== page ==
Its recent adaptation to criminal investigations, including the cold-case resolutions of the past year, have surprised the general public more so than genealogists. “I think for law enforcement, for the public, for those that weren’t exposed to what we were doing earlier, it’s probably very shocking to see that with, really, relative ease you can identify these suspects from years- or decades-old cases,” Moore said.

“So as long as there’s no negative court rulings or any legislation that restricts or bans its use, then we should be able to help resolve many thousands of court cases and even active cases in the coming years,” she said.

Moore felt a personal connection, of sorts, to helping solve the case in Terre Haute. Her son’s late father, Dr. Kris Ghosh, grew up in Terre Haute. Ghosh died unexpectedly, at age 46, a few years ago. Later, Moore visited the city, including his high school.

“This case was definitely a special interest for me,” she said.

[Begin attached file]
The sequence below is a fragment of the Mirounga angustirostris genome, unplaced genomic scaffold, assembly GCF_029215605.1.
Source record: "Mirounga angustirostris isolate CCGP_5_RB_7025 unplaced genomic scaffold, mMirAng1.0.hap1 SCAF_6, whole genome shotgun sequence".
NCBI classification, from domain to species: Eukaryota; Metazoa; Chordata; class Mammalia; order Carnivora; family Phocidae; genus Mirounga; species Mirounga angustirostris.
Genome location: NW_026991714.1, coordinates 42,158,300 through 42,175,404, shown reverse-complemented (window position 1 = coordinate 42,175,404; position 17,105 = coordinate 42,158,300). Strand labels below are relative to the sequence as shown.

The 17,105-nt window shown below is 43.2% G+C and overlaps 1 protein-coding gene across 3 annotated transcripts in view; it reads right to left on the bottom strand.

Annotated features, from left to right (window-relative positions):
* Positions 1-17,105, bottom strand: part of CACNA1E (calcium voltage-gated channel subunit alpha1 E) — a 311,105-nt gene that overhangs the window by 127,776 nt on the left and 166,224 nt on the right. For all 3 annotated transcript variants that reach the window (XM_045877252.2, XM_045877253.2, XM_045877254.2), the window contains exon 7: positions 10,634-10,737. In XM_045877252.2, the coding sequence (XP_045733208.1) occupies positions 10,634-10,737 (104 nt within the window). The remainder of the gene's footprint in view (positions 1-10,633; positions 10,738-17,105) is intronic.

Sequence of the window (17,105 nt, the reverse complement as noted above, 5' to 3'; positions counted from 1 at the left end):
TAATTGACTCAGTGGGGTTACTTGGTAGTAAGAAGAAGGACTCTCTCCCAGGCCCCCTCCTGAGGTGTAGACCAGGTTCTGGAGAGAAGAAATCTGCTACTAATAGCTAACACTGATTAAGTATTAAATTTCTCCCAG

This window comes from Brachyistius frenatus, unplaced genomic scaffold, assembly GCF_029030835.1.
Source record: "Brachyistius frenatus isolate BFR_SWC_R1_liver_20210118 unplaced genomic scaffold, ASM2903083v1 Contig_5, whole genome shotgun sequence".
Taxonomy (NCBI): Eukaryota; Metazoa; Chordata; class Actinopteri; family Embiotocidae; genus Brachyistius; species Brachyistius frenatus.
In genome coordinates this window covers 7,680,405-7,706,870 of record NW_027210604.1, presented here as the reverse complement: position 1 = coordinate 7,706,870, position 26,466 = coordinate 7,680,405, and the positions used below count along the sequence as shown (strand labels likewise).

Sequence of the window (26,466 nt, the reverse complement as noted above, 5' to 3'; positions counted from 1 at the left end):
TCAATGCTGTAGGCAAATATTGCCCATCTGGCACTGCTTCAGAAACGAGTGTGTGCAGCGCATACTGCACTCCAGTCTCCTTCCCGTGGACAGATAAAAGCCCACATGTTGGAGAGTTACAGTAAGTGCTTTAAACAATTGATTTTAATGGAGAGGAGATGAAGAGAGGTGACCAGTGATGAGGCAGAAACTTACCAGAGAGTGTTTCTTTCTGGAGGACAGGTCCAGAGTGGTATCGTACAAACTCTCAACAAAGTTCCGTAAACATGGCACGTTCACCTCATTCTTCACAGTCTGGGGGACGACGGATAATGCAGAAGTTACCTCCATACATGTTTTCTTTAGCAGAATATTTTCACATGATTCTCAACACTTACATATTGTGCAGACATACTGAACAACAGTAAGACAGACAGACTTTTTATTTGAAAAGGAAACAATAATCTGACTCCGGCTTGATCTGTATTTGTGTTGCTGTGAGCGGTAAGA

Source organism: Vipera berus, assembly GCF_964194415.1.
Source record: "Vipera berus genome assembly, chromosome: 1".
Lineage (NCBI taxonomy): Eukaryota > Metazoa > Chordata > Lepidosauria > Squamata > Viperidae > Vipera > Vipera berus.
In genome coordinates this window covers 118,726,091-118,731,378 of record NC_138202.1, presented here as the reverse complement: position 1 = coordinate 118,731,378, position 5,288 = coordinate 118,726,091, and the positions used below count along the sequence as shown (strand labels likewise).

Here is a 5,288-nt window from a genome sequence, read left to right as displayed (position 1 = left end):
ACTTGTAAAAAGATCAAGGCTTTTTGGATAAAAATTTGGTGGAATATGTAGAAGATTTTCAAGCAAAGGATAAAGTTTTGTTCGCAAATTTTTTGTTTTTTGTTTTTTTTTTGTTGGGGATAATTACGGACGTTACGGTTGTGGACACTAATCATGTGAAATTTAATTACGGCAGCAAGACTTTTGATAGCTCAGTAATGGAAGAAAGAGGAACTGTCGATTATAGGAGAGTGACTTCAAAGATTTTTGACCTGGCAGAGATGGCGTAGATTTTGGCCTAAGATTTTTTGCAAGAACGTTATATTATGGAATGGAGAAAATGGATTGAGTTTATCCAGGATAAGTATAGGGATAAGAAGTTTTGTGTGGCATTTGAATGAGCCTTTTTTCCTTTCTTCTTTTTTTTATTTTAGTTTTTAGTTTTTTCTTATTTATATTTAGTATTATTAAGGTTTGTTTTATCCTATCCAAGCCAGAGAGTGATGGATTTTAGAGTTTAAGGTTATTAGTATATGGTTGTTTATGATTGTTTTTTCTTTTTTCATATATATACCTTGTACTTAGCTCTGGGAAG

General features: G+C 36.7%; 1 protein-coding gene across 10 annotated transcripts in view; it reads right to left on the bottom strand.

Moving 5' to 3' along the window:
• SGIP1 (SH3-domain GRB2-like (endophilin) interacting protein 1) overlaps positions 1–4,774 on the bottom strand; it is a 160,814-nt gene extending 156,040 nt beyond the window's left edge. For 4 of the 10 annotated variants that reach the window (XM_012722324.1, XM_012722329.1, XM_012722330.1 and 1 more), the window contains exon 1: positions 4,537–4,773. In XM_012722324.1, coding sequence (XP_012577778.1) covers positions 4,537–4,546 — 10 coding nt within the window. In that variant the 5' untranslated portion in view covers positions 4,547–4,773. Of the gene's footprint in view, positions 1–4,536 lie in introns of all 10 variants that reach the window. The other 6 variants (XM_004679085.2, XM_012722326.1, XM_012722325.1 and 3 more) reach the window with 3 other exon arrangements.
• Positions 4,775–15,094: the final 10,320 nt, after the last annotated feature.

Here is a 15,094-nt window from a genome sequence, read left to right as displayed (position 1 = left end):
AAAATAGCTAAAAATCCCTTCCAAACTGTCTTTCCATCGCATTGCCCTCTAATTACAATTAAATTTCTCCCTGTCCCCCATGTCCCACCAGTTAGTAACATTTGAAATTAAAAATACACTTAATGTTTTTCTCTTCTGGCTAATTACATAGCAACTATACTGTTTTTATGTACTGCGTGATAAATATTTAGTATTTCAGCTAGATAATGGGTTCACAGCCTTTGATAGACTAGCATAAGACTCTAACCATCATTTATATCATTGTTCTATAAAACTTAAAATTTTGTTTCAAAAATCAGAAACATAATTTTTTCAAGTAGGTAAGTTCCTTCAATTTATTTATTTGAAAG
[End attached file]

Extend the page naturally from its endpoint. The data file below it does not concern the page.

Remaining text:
Resolution of such cases also affects the families of persons wrongly suspected of those crimes, sometimes lingering under a cloud of suspicion for decades. Each of the 55 cases Moore and Parabon have helped solve had a long list of “persons of interest” among the suspects. Only one of those hundreds of suspects actually ended up being the perpetrator.

“Now that these cases are finally being solved, and the real suspects identified, a lot of people feel a weight lifted off their shoulders and their reputations,” Moore said. “I think that equally as important as getting the right guy behind bars is getting the wrong people cleared.”